using Printf
using Plots

function drift(u, p, t)
@unpack α, μ, σ, r = p
return α * ((μ - σ^2 / (2α) - (μ - r) / α) - u)
end

function diffusion(u, p, t)
@unpack σ = p
return σ
end

function F(S0, τ, p)
@unpack α, μ, σ, r = p
return exp(
exp(-α * τ) * log(S0) + (μ - σ^2 / (2α) - (μ - r) / α) * (1 - exp(-α * τ)) +
σ^2 / (4 * α) * (1 - exp(-2 * α * τ))
)
end

let
params = (
α = 0.0692,
σ = 0.0876,
μ = 0.25,
r = 0.10
)

S0 = 22.93
X0 = log(S0)
T  = 1/2
trajectories = 100_000

prob = SDEProblem(drift, diffusion, X0, (0., T), params)
sde = EnsembleProblem(prob)
sol = solve(sde, SRIW1(), trajectories = trajectories)

evs = zeros(trajectories)
for n in 1:trajectories
evs[n] = exp(sol[n](T))
end

# fair value and standard deviation

r = params.r
K = sort(push!(collect(15:0.5:25), F(S0, T, params)))
x = []
y = []
for k in K
μ = mean(exp(-r * T) .* (evs .- k))
σ = stdm(evs, μ; corrected = true) / sqrt(trajectories)

mcapprox = μ
analytic = exp(-r * T) * (F(S0, T, params) - k)

push!(x, mcapprox)
push!(y, analytic)

# @printf("%e\t%e\n", mcapprox, analytic)
end
plot(K, x)
plot!(K, y)
end


I get a derivative price equal to zero when $$K = F(S_0, T)$$. Also, I get the same price with the Monte Carlo method than with the analytical solution when $$K$$ is anything else!

Here you can check out a plot with the results, where the approximated values match the analytical results, and $$V(0)$$ equals $$0$$ when expected: Of course prices can be positive or negative, it depends on the value of the strike $$K$$. If $$K < F(S_0, T)$$, the option price is positive because, in order to be fair, the holder (the one that is going to receive $$S(T)$$), must pay $$V(0)$$ in advance. The opposite occurs if $$K > F(S_0, T)$$.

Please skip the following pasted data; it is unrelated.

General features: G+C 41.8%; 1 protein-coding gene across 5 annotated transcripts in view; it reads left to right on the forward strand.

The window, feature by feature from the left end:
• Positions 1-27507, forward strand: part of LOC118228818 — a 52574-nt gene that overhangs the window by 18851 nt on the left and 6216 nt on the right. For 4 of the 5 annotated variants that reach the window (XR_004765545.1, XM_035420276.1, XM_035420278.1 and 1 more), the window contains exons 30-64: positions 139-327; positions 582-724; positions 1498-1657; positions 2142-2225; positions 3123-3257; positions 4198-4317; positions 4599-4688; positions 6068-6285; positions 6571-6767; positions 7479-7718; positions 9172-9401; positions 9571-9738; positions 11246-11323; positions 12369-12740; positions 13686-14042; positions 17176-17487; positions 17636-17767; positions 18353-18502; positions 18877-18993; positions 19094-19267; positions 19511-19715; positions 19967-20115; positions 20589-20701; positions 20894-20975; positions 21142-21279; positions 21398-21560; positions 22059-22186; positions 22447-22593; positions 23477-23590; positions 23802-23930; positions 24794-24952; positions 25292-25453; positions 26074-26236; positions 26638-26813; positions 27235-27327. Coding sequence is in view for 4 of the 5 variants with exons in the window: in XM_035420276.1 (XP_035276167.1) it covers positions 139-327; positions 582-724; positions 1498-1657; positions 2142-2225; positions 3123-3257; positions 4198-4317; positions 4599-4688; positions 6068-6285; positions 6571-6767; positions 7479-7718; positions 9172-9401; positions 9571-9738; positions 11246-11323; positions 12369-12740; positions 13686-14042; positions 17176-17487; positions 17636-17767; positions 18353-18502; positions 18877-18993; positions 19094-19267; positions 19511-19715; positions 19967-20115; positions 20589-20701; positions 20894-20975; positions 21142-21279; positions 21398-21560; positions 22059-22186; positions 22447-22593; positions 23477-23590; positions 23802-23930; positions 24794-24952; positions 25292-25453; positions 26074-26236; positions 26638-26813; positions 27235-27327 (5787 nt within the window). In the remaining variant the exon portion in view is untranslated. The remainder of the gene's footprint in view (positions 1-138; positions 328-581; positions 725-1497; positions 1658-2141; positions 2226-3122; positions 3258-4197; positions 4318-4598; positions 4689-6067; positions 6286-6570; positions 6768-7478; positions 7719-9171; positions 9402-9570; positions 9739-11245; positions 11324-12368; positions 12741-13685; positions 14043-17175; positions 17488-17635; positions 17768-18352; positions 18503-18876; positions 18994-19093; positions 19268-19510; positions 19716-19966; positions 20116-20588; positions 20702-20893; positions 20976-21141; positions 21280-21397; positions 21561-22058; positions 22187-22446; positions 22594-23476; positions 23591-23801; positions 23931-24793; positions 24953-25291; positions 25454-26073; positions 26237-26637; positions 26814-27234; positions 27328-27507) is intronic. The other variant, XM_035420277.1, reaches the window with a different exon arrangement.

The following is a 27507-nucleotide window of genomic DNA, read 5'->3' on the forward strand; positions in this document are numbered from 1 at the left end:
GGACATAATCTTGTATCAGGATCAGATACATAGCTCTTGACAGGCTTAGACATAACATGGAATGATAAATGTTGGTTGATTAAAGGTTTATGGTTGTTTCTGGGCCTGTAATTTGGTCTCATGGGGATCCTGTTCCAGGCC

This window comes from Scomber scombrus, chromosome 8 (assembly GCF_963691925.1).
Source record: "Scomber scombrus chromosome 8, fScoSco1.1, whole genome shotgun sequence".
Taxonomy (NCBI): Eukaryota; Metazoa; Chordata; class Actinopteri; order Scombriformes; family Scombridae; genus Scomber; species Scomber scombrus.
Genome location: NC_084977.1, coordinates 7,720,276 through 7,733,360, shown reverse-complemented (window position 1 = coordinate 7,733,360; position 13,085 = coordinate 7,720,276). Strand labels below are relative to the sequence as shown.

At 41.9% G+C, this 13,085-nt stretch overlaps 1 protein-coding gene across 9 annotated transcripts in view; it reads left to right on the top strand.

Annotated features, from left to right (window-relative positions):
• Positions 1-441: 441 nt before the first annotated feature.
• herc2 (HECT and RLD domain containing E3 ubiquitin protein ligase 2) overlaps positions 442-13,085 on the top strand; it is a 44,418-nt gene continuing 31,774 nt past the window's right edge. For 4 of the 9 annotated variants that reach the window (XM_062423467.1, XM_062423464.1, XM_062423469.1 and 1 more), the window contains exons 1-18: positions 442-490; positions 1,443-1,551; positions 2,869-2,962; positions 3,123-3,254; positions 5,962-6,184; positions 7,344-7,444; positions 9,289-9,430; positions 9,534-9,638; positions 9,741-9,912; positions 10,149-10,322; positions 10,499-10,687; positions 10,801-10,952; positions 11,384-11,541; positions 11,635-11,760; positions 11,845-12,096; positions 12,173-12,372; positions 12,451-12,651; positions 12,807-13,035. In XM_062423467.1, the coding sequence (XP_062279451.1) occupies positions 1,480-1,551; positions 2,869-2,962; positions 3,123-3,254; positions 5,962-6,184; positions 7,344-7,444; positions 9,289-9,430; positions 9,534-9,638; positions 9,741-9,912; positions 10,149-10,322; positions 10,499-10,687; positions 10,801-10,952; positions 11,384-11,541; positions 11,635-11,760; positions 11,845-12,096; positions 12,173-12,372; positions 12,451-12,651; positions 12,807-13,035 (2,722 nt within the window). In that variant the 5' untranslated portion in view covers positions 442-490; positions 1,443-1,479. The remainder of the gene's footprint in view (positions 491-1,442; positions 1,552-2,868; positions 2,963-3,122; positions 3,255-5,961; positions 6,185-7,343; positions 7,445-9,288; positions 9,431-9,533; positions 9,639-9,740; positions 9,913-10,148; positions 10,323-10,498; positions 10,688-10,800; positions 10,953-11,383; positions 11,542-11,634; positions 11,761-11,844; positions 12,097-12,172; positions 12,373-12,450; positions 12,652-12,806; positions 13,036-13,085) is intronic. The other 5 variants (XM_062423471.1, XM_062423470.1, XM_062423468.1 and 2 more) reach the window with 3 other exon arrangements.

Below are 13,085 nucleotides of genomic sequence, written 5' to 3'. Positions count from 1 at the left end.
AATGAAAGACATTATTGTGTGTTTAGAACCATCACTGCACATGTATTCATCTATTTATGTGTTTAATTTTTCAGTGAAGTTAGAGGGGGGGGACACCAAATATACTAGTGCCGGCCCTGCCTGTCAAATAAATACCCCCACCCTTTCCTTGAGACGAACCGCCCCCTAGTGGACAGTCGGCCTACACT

• No, the price of the forward contract is zero only if you select the strike price $K$ accordingly, i.e. if $K = F(S_0, T)$. I believe that the formula $F(S, \tau)$ that you provided is the analytical solution of the expectation given by $E \left[ S(T) \right]$. You see what I mean? Finally, you cannot use the analytical solution for the Monte Carlo method because the Monte Carlo method is a method that is used when you cannot solve the expectation analytically. – rvignolo Sep 26 '20 at 16:19
• I have updated remark 2 in my answer above as well. – rvignolo Sep 26 '20 at 16:23
• Yes, that is correct. You can use the solution of the SDE instead of applying a Monte Carlo discretization scheme (such as Euler). What I meant is that you use the analytical solution of the expectation that yields to the derivative price. That is a different thing. I have already solved the problem in code and will update the answer above so you can check it out. – rvignolo Sep 26 '20 at 18:05
• I have updated my answer. I believe I provided all the information required in the question! Thank you! – rvignolo Sep 26 '20 at 18:32
• I hope it helps! I really dedicated a lot of my Saturday in this answer! :) – rvignolo Sep 26 '20 at 18:52